Amid growing uncertainty among staff over how they will be affected by the World Bank’s internal reform process, the Washington, D.C.-based institution has decided to expand hiring for technical positions — mainly in country offices.
In an email sent to employees last week, Sri Mulyani Indrawati, the bank’s managing director and chief operating officer, announced the World Bank will recruit 290 technical positions and release “funds held in contingency to add more than $20 million of variable budget to increase resources for country engagement.”
Of the 290 technical positions, 150 will be located in country offices, and Indrawati identified them as “the most pressing staffing needs” for the institution. In addition to the $20 million release, the email added that country offices will receive until the end of the year “approximately $16 million from their FY15 contingencies to fund new or expanded tasks.”
“With these funds our front-line staff, particularly our task teams, will have the necessary additional resources to serve our clients,” Indrawati wrote.
The announcement — which Devex confirmed with a World Bank spokesperson — appears to be a natural outgrowth of management surveys and previously announced plans to move more staff into the field. It also comes after an initial review by senior management of the World Bank’s new delivery model, and garnered mixed reactions from current and former employees.
Paul Cadario, a former senior manager at the bank, said the move is an attempt to address a lack of budgetary certainty resulting from President Jim Yong Kim’s reform agenda, and wrote on his Facebook page: “#WorldBank management has woken up and smelled the coffee.”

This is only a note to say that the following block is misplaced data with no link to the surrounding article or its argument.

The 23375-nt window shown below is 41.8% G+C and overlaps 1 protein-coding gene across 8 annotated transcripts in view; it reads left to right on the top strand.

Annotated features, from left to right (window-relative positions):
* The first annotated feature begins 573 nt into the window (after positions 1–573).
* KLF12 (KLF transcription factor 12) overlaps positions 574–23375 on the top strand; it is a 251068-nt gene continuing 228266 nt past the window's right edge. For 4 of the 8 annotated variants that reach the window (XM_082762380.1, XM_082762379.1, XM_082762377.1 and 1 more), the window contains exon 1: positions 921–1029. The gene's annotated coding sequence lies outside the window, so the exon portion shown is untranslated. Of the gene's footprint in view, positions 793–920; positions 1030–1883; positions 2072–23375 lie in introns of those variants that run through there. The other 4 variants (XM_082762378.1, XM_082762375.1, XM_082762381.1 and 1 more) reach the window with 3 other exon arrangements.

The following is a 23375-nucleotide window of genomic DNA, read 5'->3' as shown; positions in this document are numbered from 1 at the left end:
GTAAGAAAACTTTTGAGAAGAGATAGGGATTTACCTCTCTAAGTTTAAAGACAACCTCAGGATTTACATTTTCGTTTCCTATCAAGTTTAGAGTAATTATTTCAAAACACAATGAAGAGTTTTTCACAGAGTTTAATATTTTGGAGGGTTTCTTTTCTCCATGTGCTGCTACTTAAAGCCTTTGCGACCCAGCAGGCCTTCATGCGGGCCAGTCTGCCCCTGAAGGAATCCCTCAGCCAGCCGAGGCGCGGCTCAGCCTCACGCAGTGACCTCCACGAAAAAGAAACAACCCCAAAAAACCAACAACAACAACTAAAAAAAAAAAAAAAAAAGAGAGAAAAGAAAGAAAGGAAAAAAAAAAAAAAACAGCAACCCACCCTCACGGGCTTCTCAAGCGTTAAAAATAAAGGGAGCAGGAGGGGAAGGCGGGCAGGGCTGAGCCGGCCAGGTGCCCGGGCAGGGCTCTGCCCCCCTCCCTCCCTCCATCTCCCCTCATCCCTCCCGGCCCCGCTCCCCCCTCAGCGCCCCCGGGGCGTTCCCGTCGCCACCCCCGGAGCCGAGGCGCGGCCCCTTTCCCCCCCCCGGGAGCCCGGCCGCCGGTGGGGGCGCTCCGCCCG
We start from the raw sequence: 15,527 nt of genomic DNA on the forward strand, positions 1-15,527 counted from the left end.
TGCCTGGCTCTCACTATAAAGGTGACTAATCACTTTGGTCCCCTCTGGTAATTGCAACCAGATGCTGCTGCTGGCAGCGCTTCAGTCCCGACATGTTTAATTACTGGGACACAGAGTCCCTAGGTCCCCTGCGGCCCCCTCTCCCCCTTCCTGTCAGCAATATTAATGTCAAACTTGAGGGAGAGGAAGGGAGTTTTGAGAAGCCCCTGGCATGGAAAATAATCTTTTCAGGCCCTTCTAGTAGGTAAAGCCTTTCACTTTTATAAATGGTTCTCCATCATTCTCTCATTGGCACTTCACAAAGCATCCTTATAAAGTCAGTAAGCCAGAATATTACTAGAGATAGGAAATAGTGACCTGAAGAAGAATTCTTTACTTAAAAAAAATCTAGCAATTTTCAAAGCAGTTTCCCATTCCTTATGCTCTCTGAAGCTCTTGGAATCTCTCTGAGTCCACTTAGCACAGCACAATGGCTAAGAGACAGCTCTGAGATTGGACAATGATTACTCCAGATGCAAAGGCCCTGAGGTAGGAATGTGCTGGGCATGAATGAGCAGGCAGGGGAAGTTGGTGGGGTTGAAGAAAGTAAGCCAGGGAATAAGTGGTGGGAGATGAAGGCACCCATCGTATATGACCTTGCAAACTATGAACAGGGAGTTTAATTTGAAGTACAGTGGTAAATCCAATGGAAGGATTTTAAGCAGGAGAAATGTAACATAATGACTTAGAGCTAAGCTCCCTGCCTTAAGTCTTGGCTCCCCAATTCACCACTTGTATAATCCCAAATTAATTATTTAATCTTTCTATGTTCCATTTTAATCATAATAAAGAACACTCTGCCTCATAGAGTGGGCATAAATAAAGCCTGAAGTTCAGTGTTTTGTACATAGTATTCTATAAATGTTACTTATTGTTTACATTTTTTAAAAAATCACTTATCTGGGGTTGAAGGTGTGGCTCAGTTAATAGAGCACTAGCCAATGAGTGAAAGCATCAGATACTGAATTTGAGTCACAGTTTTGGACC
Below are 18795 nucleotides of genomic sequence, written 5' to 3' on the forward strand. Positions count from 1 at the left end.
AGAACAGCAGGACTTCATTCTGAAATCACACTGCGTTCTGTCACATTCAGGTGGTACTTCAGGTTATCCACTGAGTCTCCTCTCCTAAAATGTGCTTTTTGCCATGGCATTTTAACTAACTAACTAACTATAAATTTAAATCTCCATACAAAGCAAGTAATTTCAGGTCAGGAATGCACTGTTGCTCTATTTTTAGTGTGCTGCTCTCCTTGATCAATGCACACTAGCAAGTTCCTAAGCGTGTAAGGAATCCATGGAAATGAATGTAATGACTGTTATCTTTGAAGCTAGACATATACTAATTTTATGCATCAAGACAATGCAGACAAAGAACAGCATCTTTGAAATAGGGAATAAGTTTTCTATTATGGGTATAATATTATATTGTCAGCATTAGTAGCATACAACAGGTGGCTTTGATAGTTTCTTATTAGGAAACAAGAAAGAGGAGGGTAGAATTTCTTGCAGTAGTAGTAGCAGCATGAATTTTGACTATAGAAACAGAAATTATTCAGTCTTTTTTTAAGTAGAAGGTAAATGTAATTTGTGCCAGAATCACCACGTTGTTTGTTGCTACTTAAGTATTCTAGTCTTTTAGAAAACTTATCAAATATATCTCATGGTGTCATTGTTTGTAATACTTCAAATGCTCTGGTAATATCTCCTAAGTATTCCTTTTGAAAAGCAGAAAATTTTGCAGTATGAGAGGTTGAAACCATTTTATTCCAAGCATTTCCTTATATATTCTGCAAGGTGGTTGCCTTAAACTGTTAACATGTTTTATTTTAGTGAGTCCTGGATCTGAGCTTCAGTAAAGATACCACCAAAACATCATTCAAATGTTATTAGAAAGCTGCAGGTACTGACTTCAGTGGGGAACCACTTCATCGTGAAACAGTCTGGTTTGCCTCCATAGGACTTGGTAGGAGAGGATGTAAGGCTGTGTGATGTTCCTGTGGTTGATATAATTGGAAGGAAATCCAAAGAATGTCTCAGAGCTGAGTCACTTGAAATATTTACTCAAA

“It’s a signal that they have to get back to work,” Cadario told Devex.
One current staff member felt the announcement simply underscores mismanagement of the reforms.
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“[It shows] a complete lack of professionalism and coherence,” the employee, who wished to remain anonymous, said in an email to Devex, adding that opening up 290 new technical positions is a reaction to staff complaints regarding the institution’s hiring freeze and administrative obstacles that prevented the renewal of important contracts.
The announcement, he asserted, “is an admission that the change process was misguided, unfocused and mismanaged” particularly by Bertrand Badre and Sean McGrath, chief financial officer and vice president for human resources, respectively. Both, the staff member pointed out, are external recruits and have been involved in the recent controversy for receiving “scarce skills” bonus payments at a time the World Bank is trying to save $400 million in costs and the threat of job cuts continues to loom over the horizon.
“The superficial/smoke and mirrors "reforms" of the change process they led not only did not constitute real change, but also hampered the capacity of the bank to deliver results for its client at a time where the bank can make a difference,” the employee said.
Other staff members had a more positive assessment of Indrawati’s announcement, describing it as the right move by management to re-engage and refocus employees on the World Bank’s overarching mission.
“I think it’s part of the solution,” Patrick Elat, a financial and private sector development consultant for Africa, told Devex. “But let’s wait and see how it’s going to work in the long term, because … we don’t just need technical expertise, we also need some analytical expertise.”
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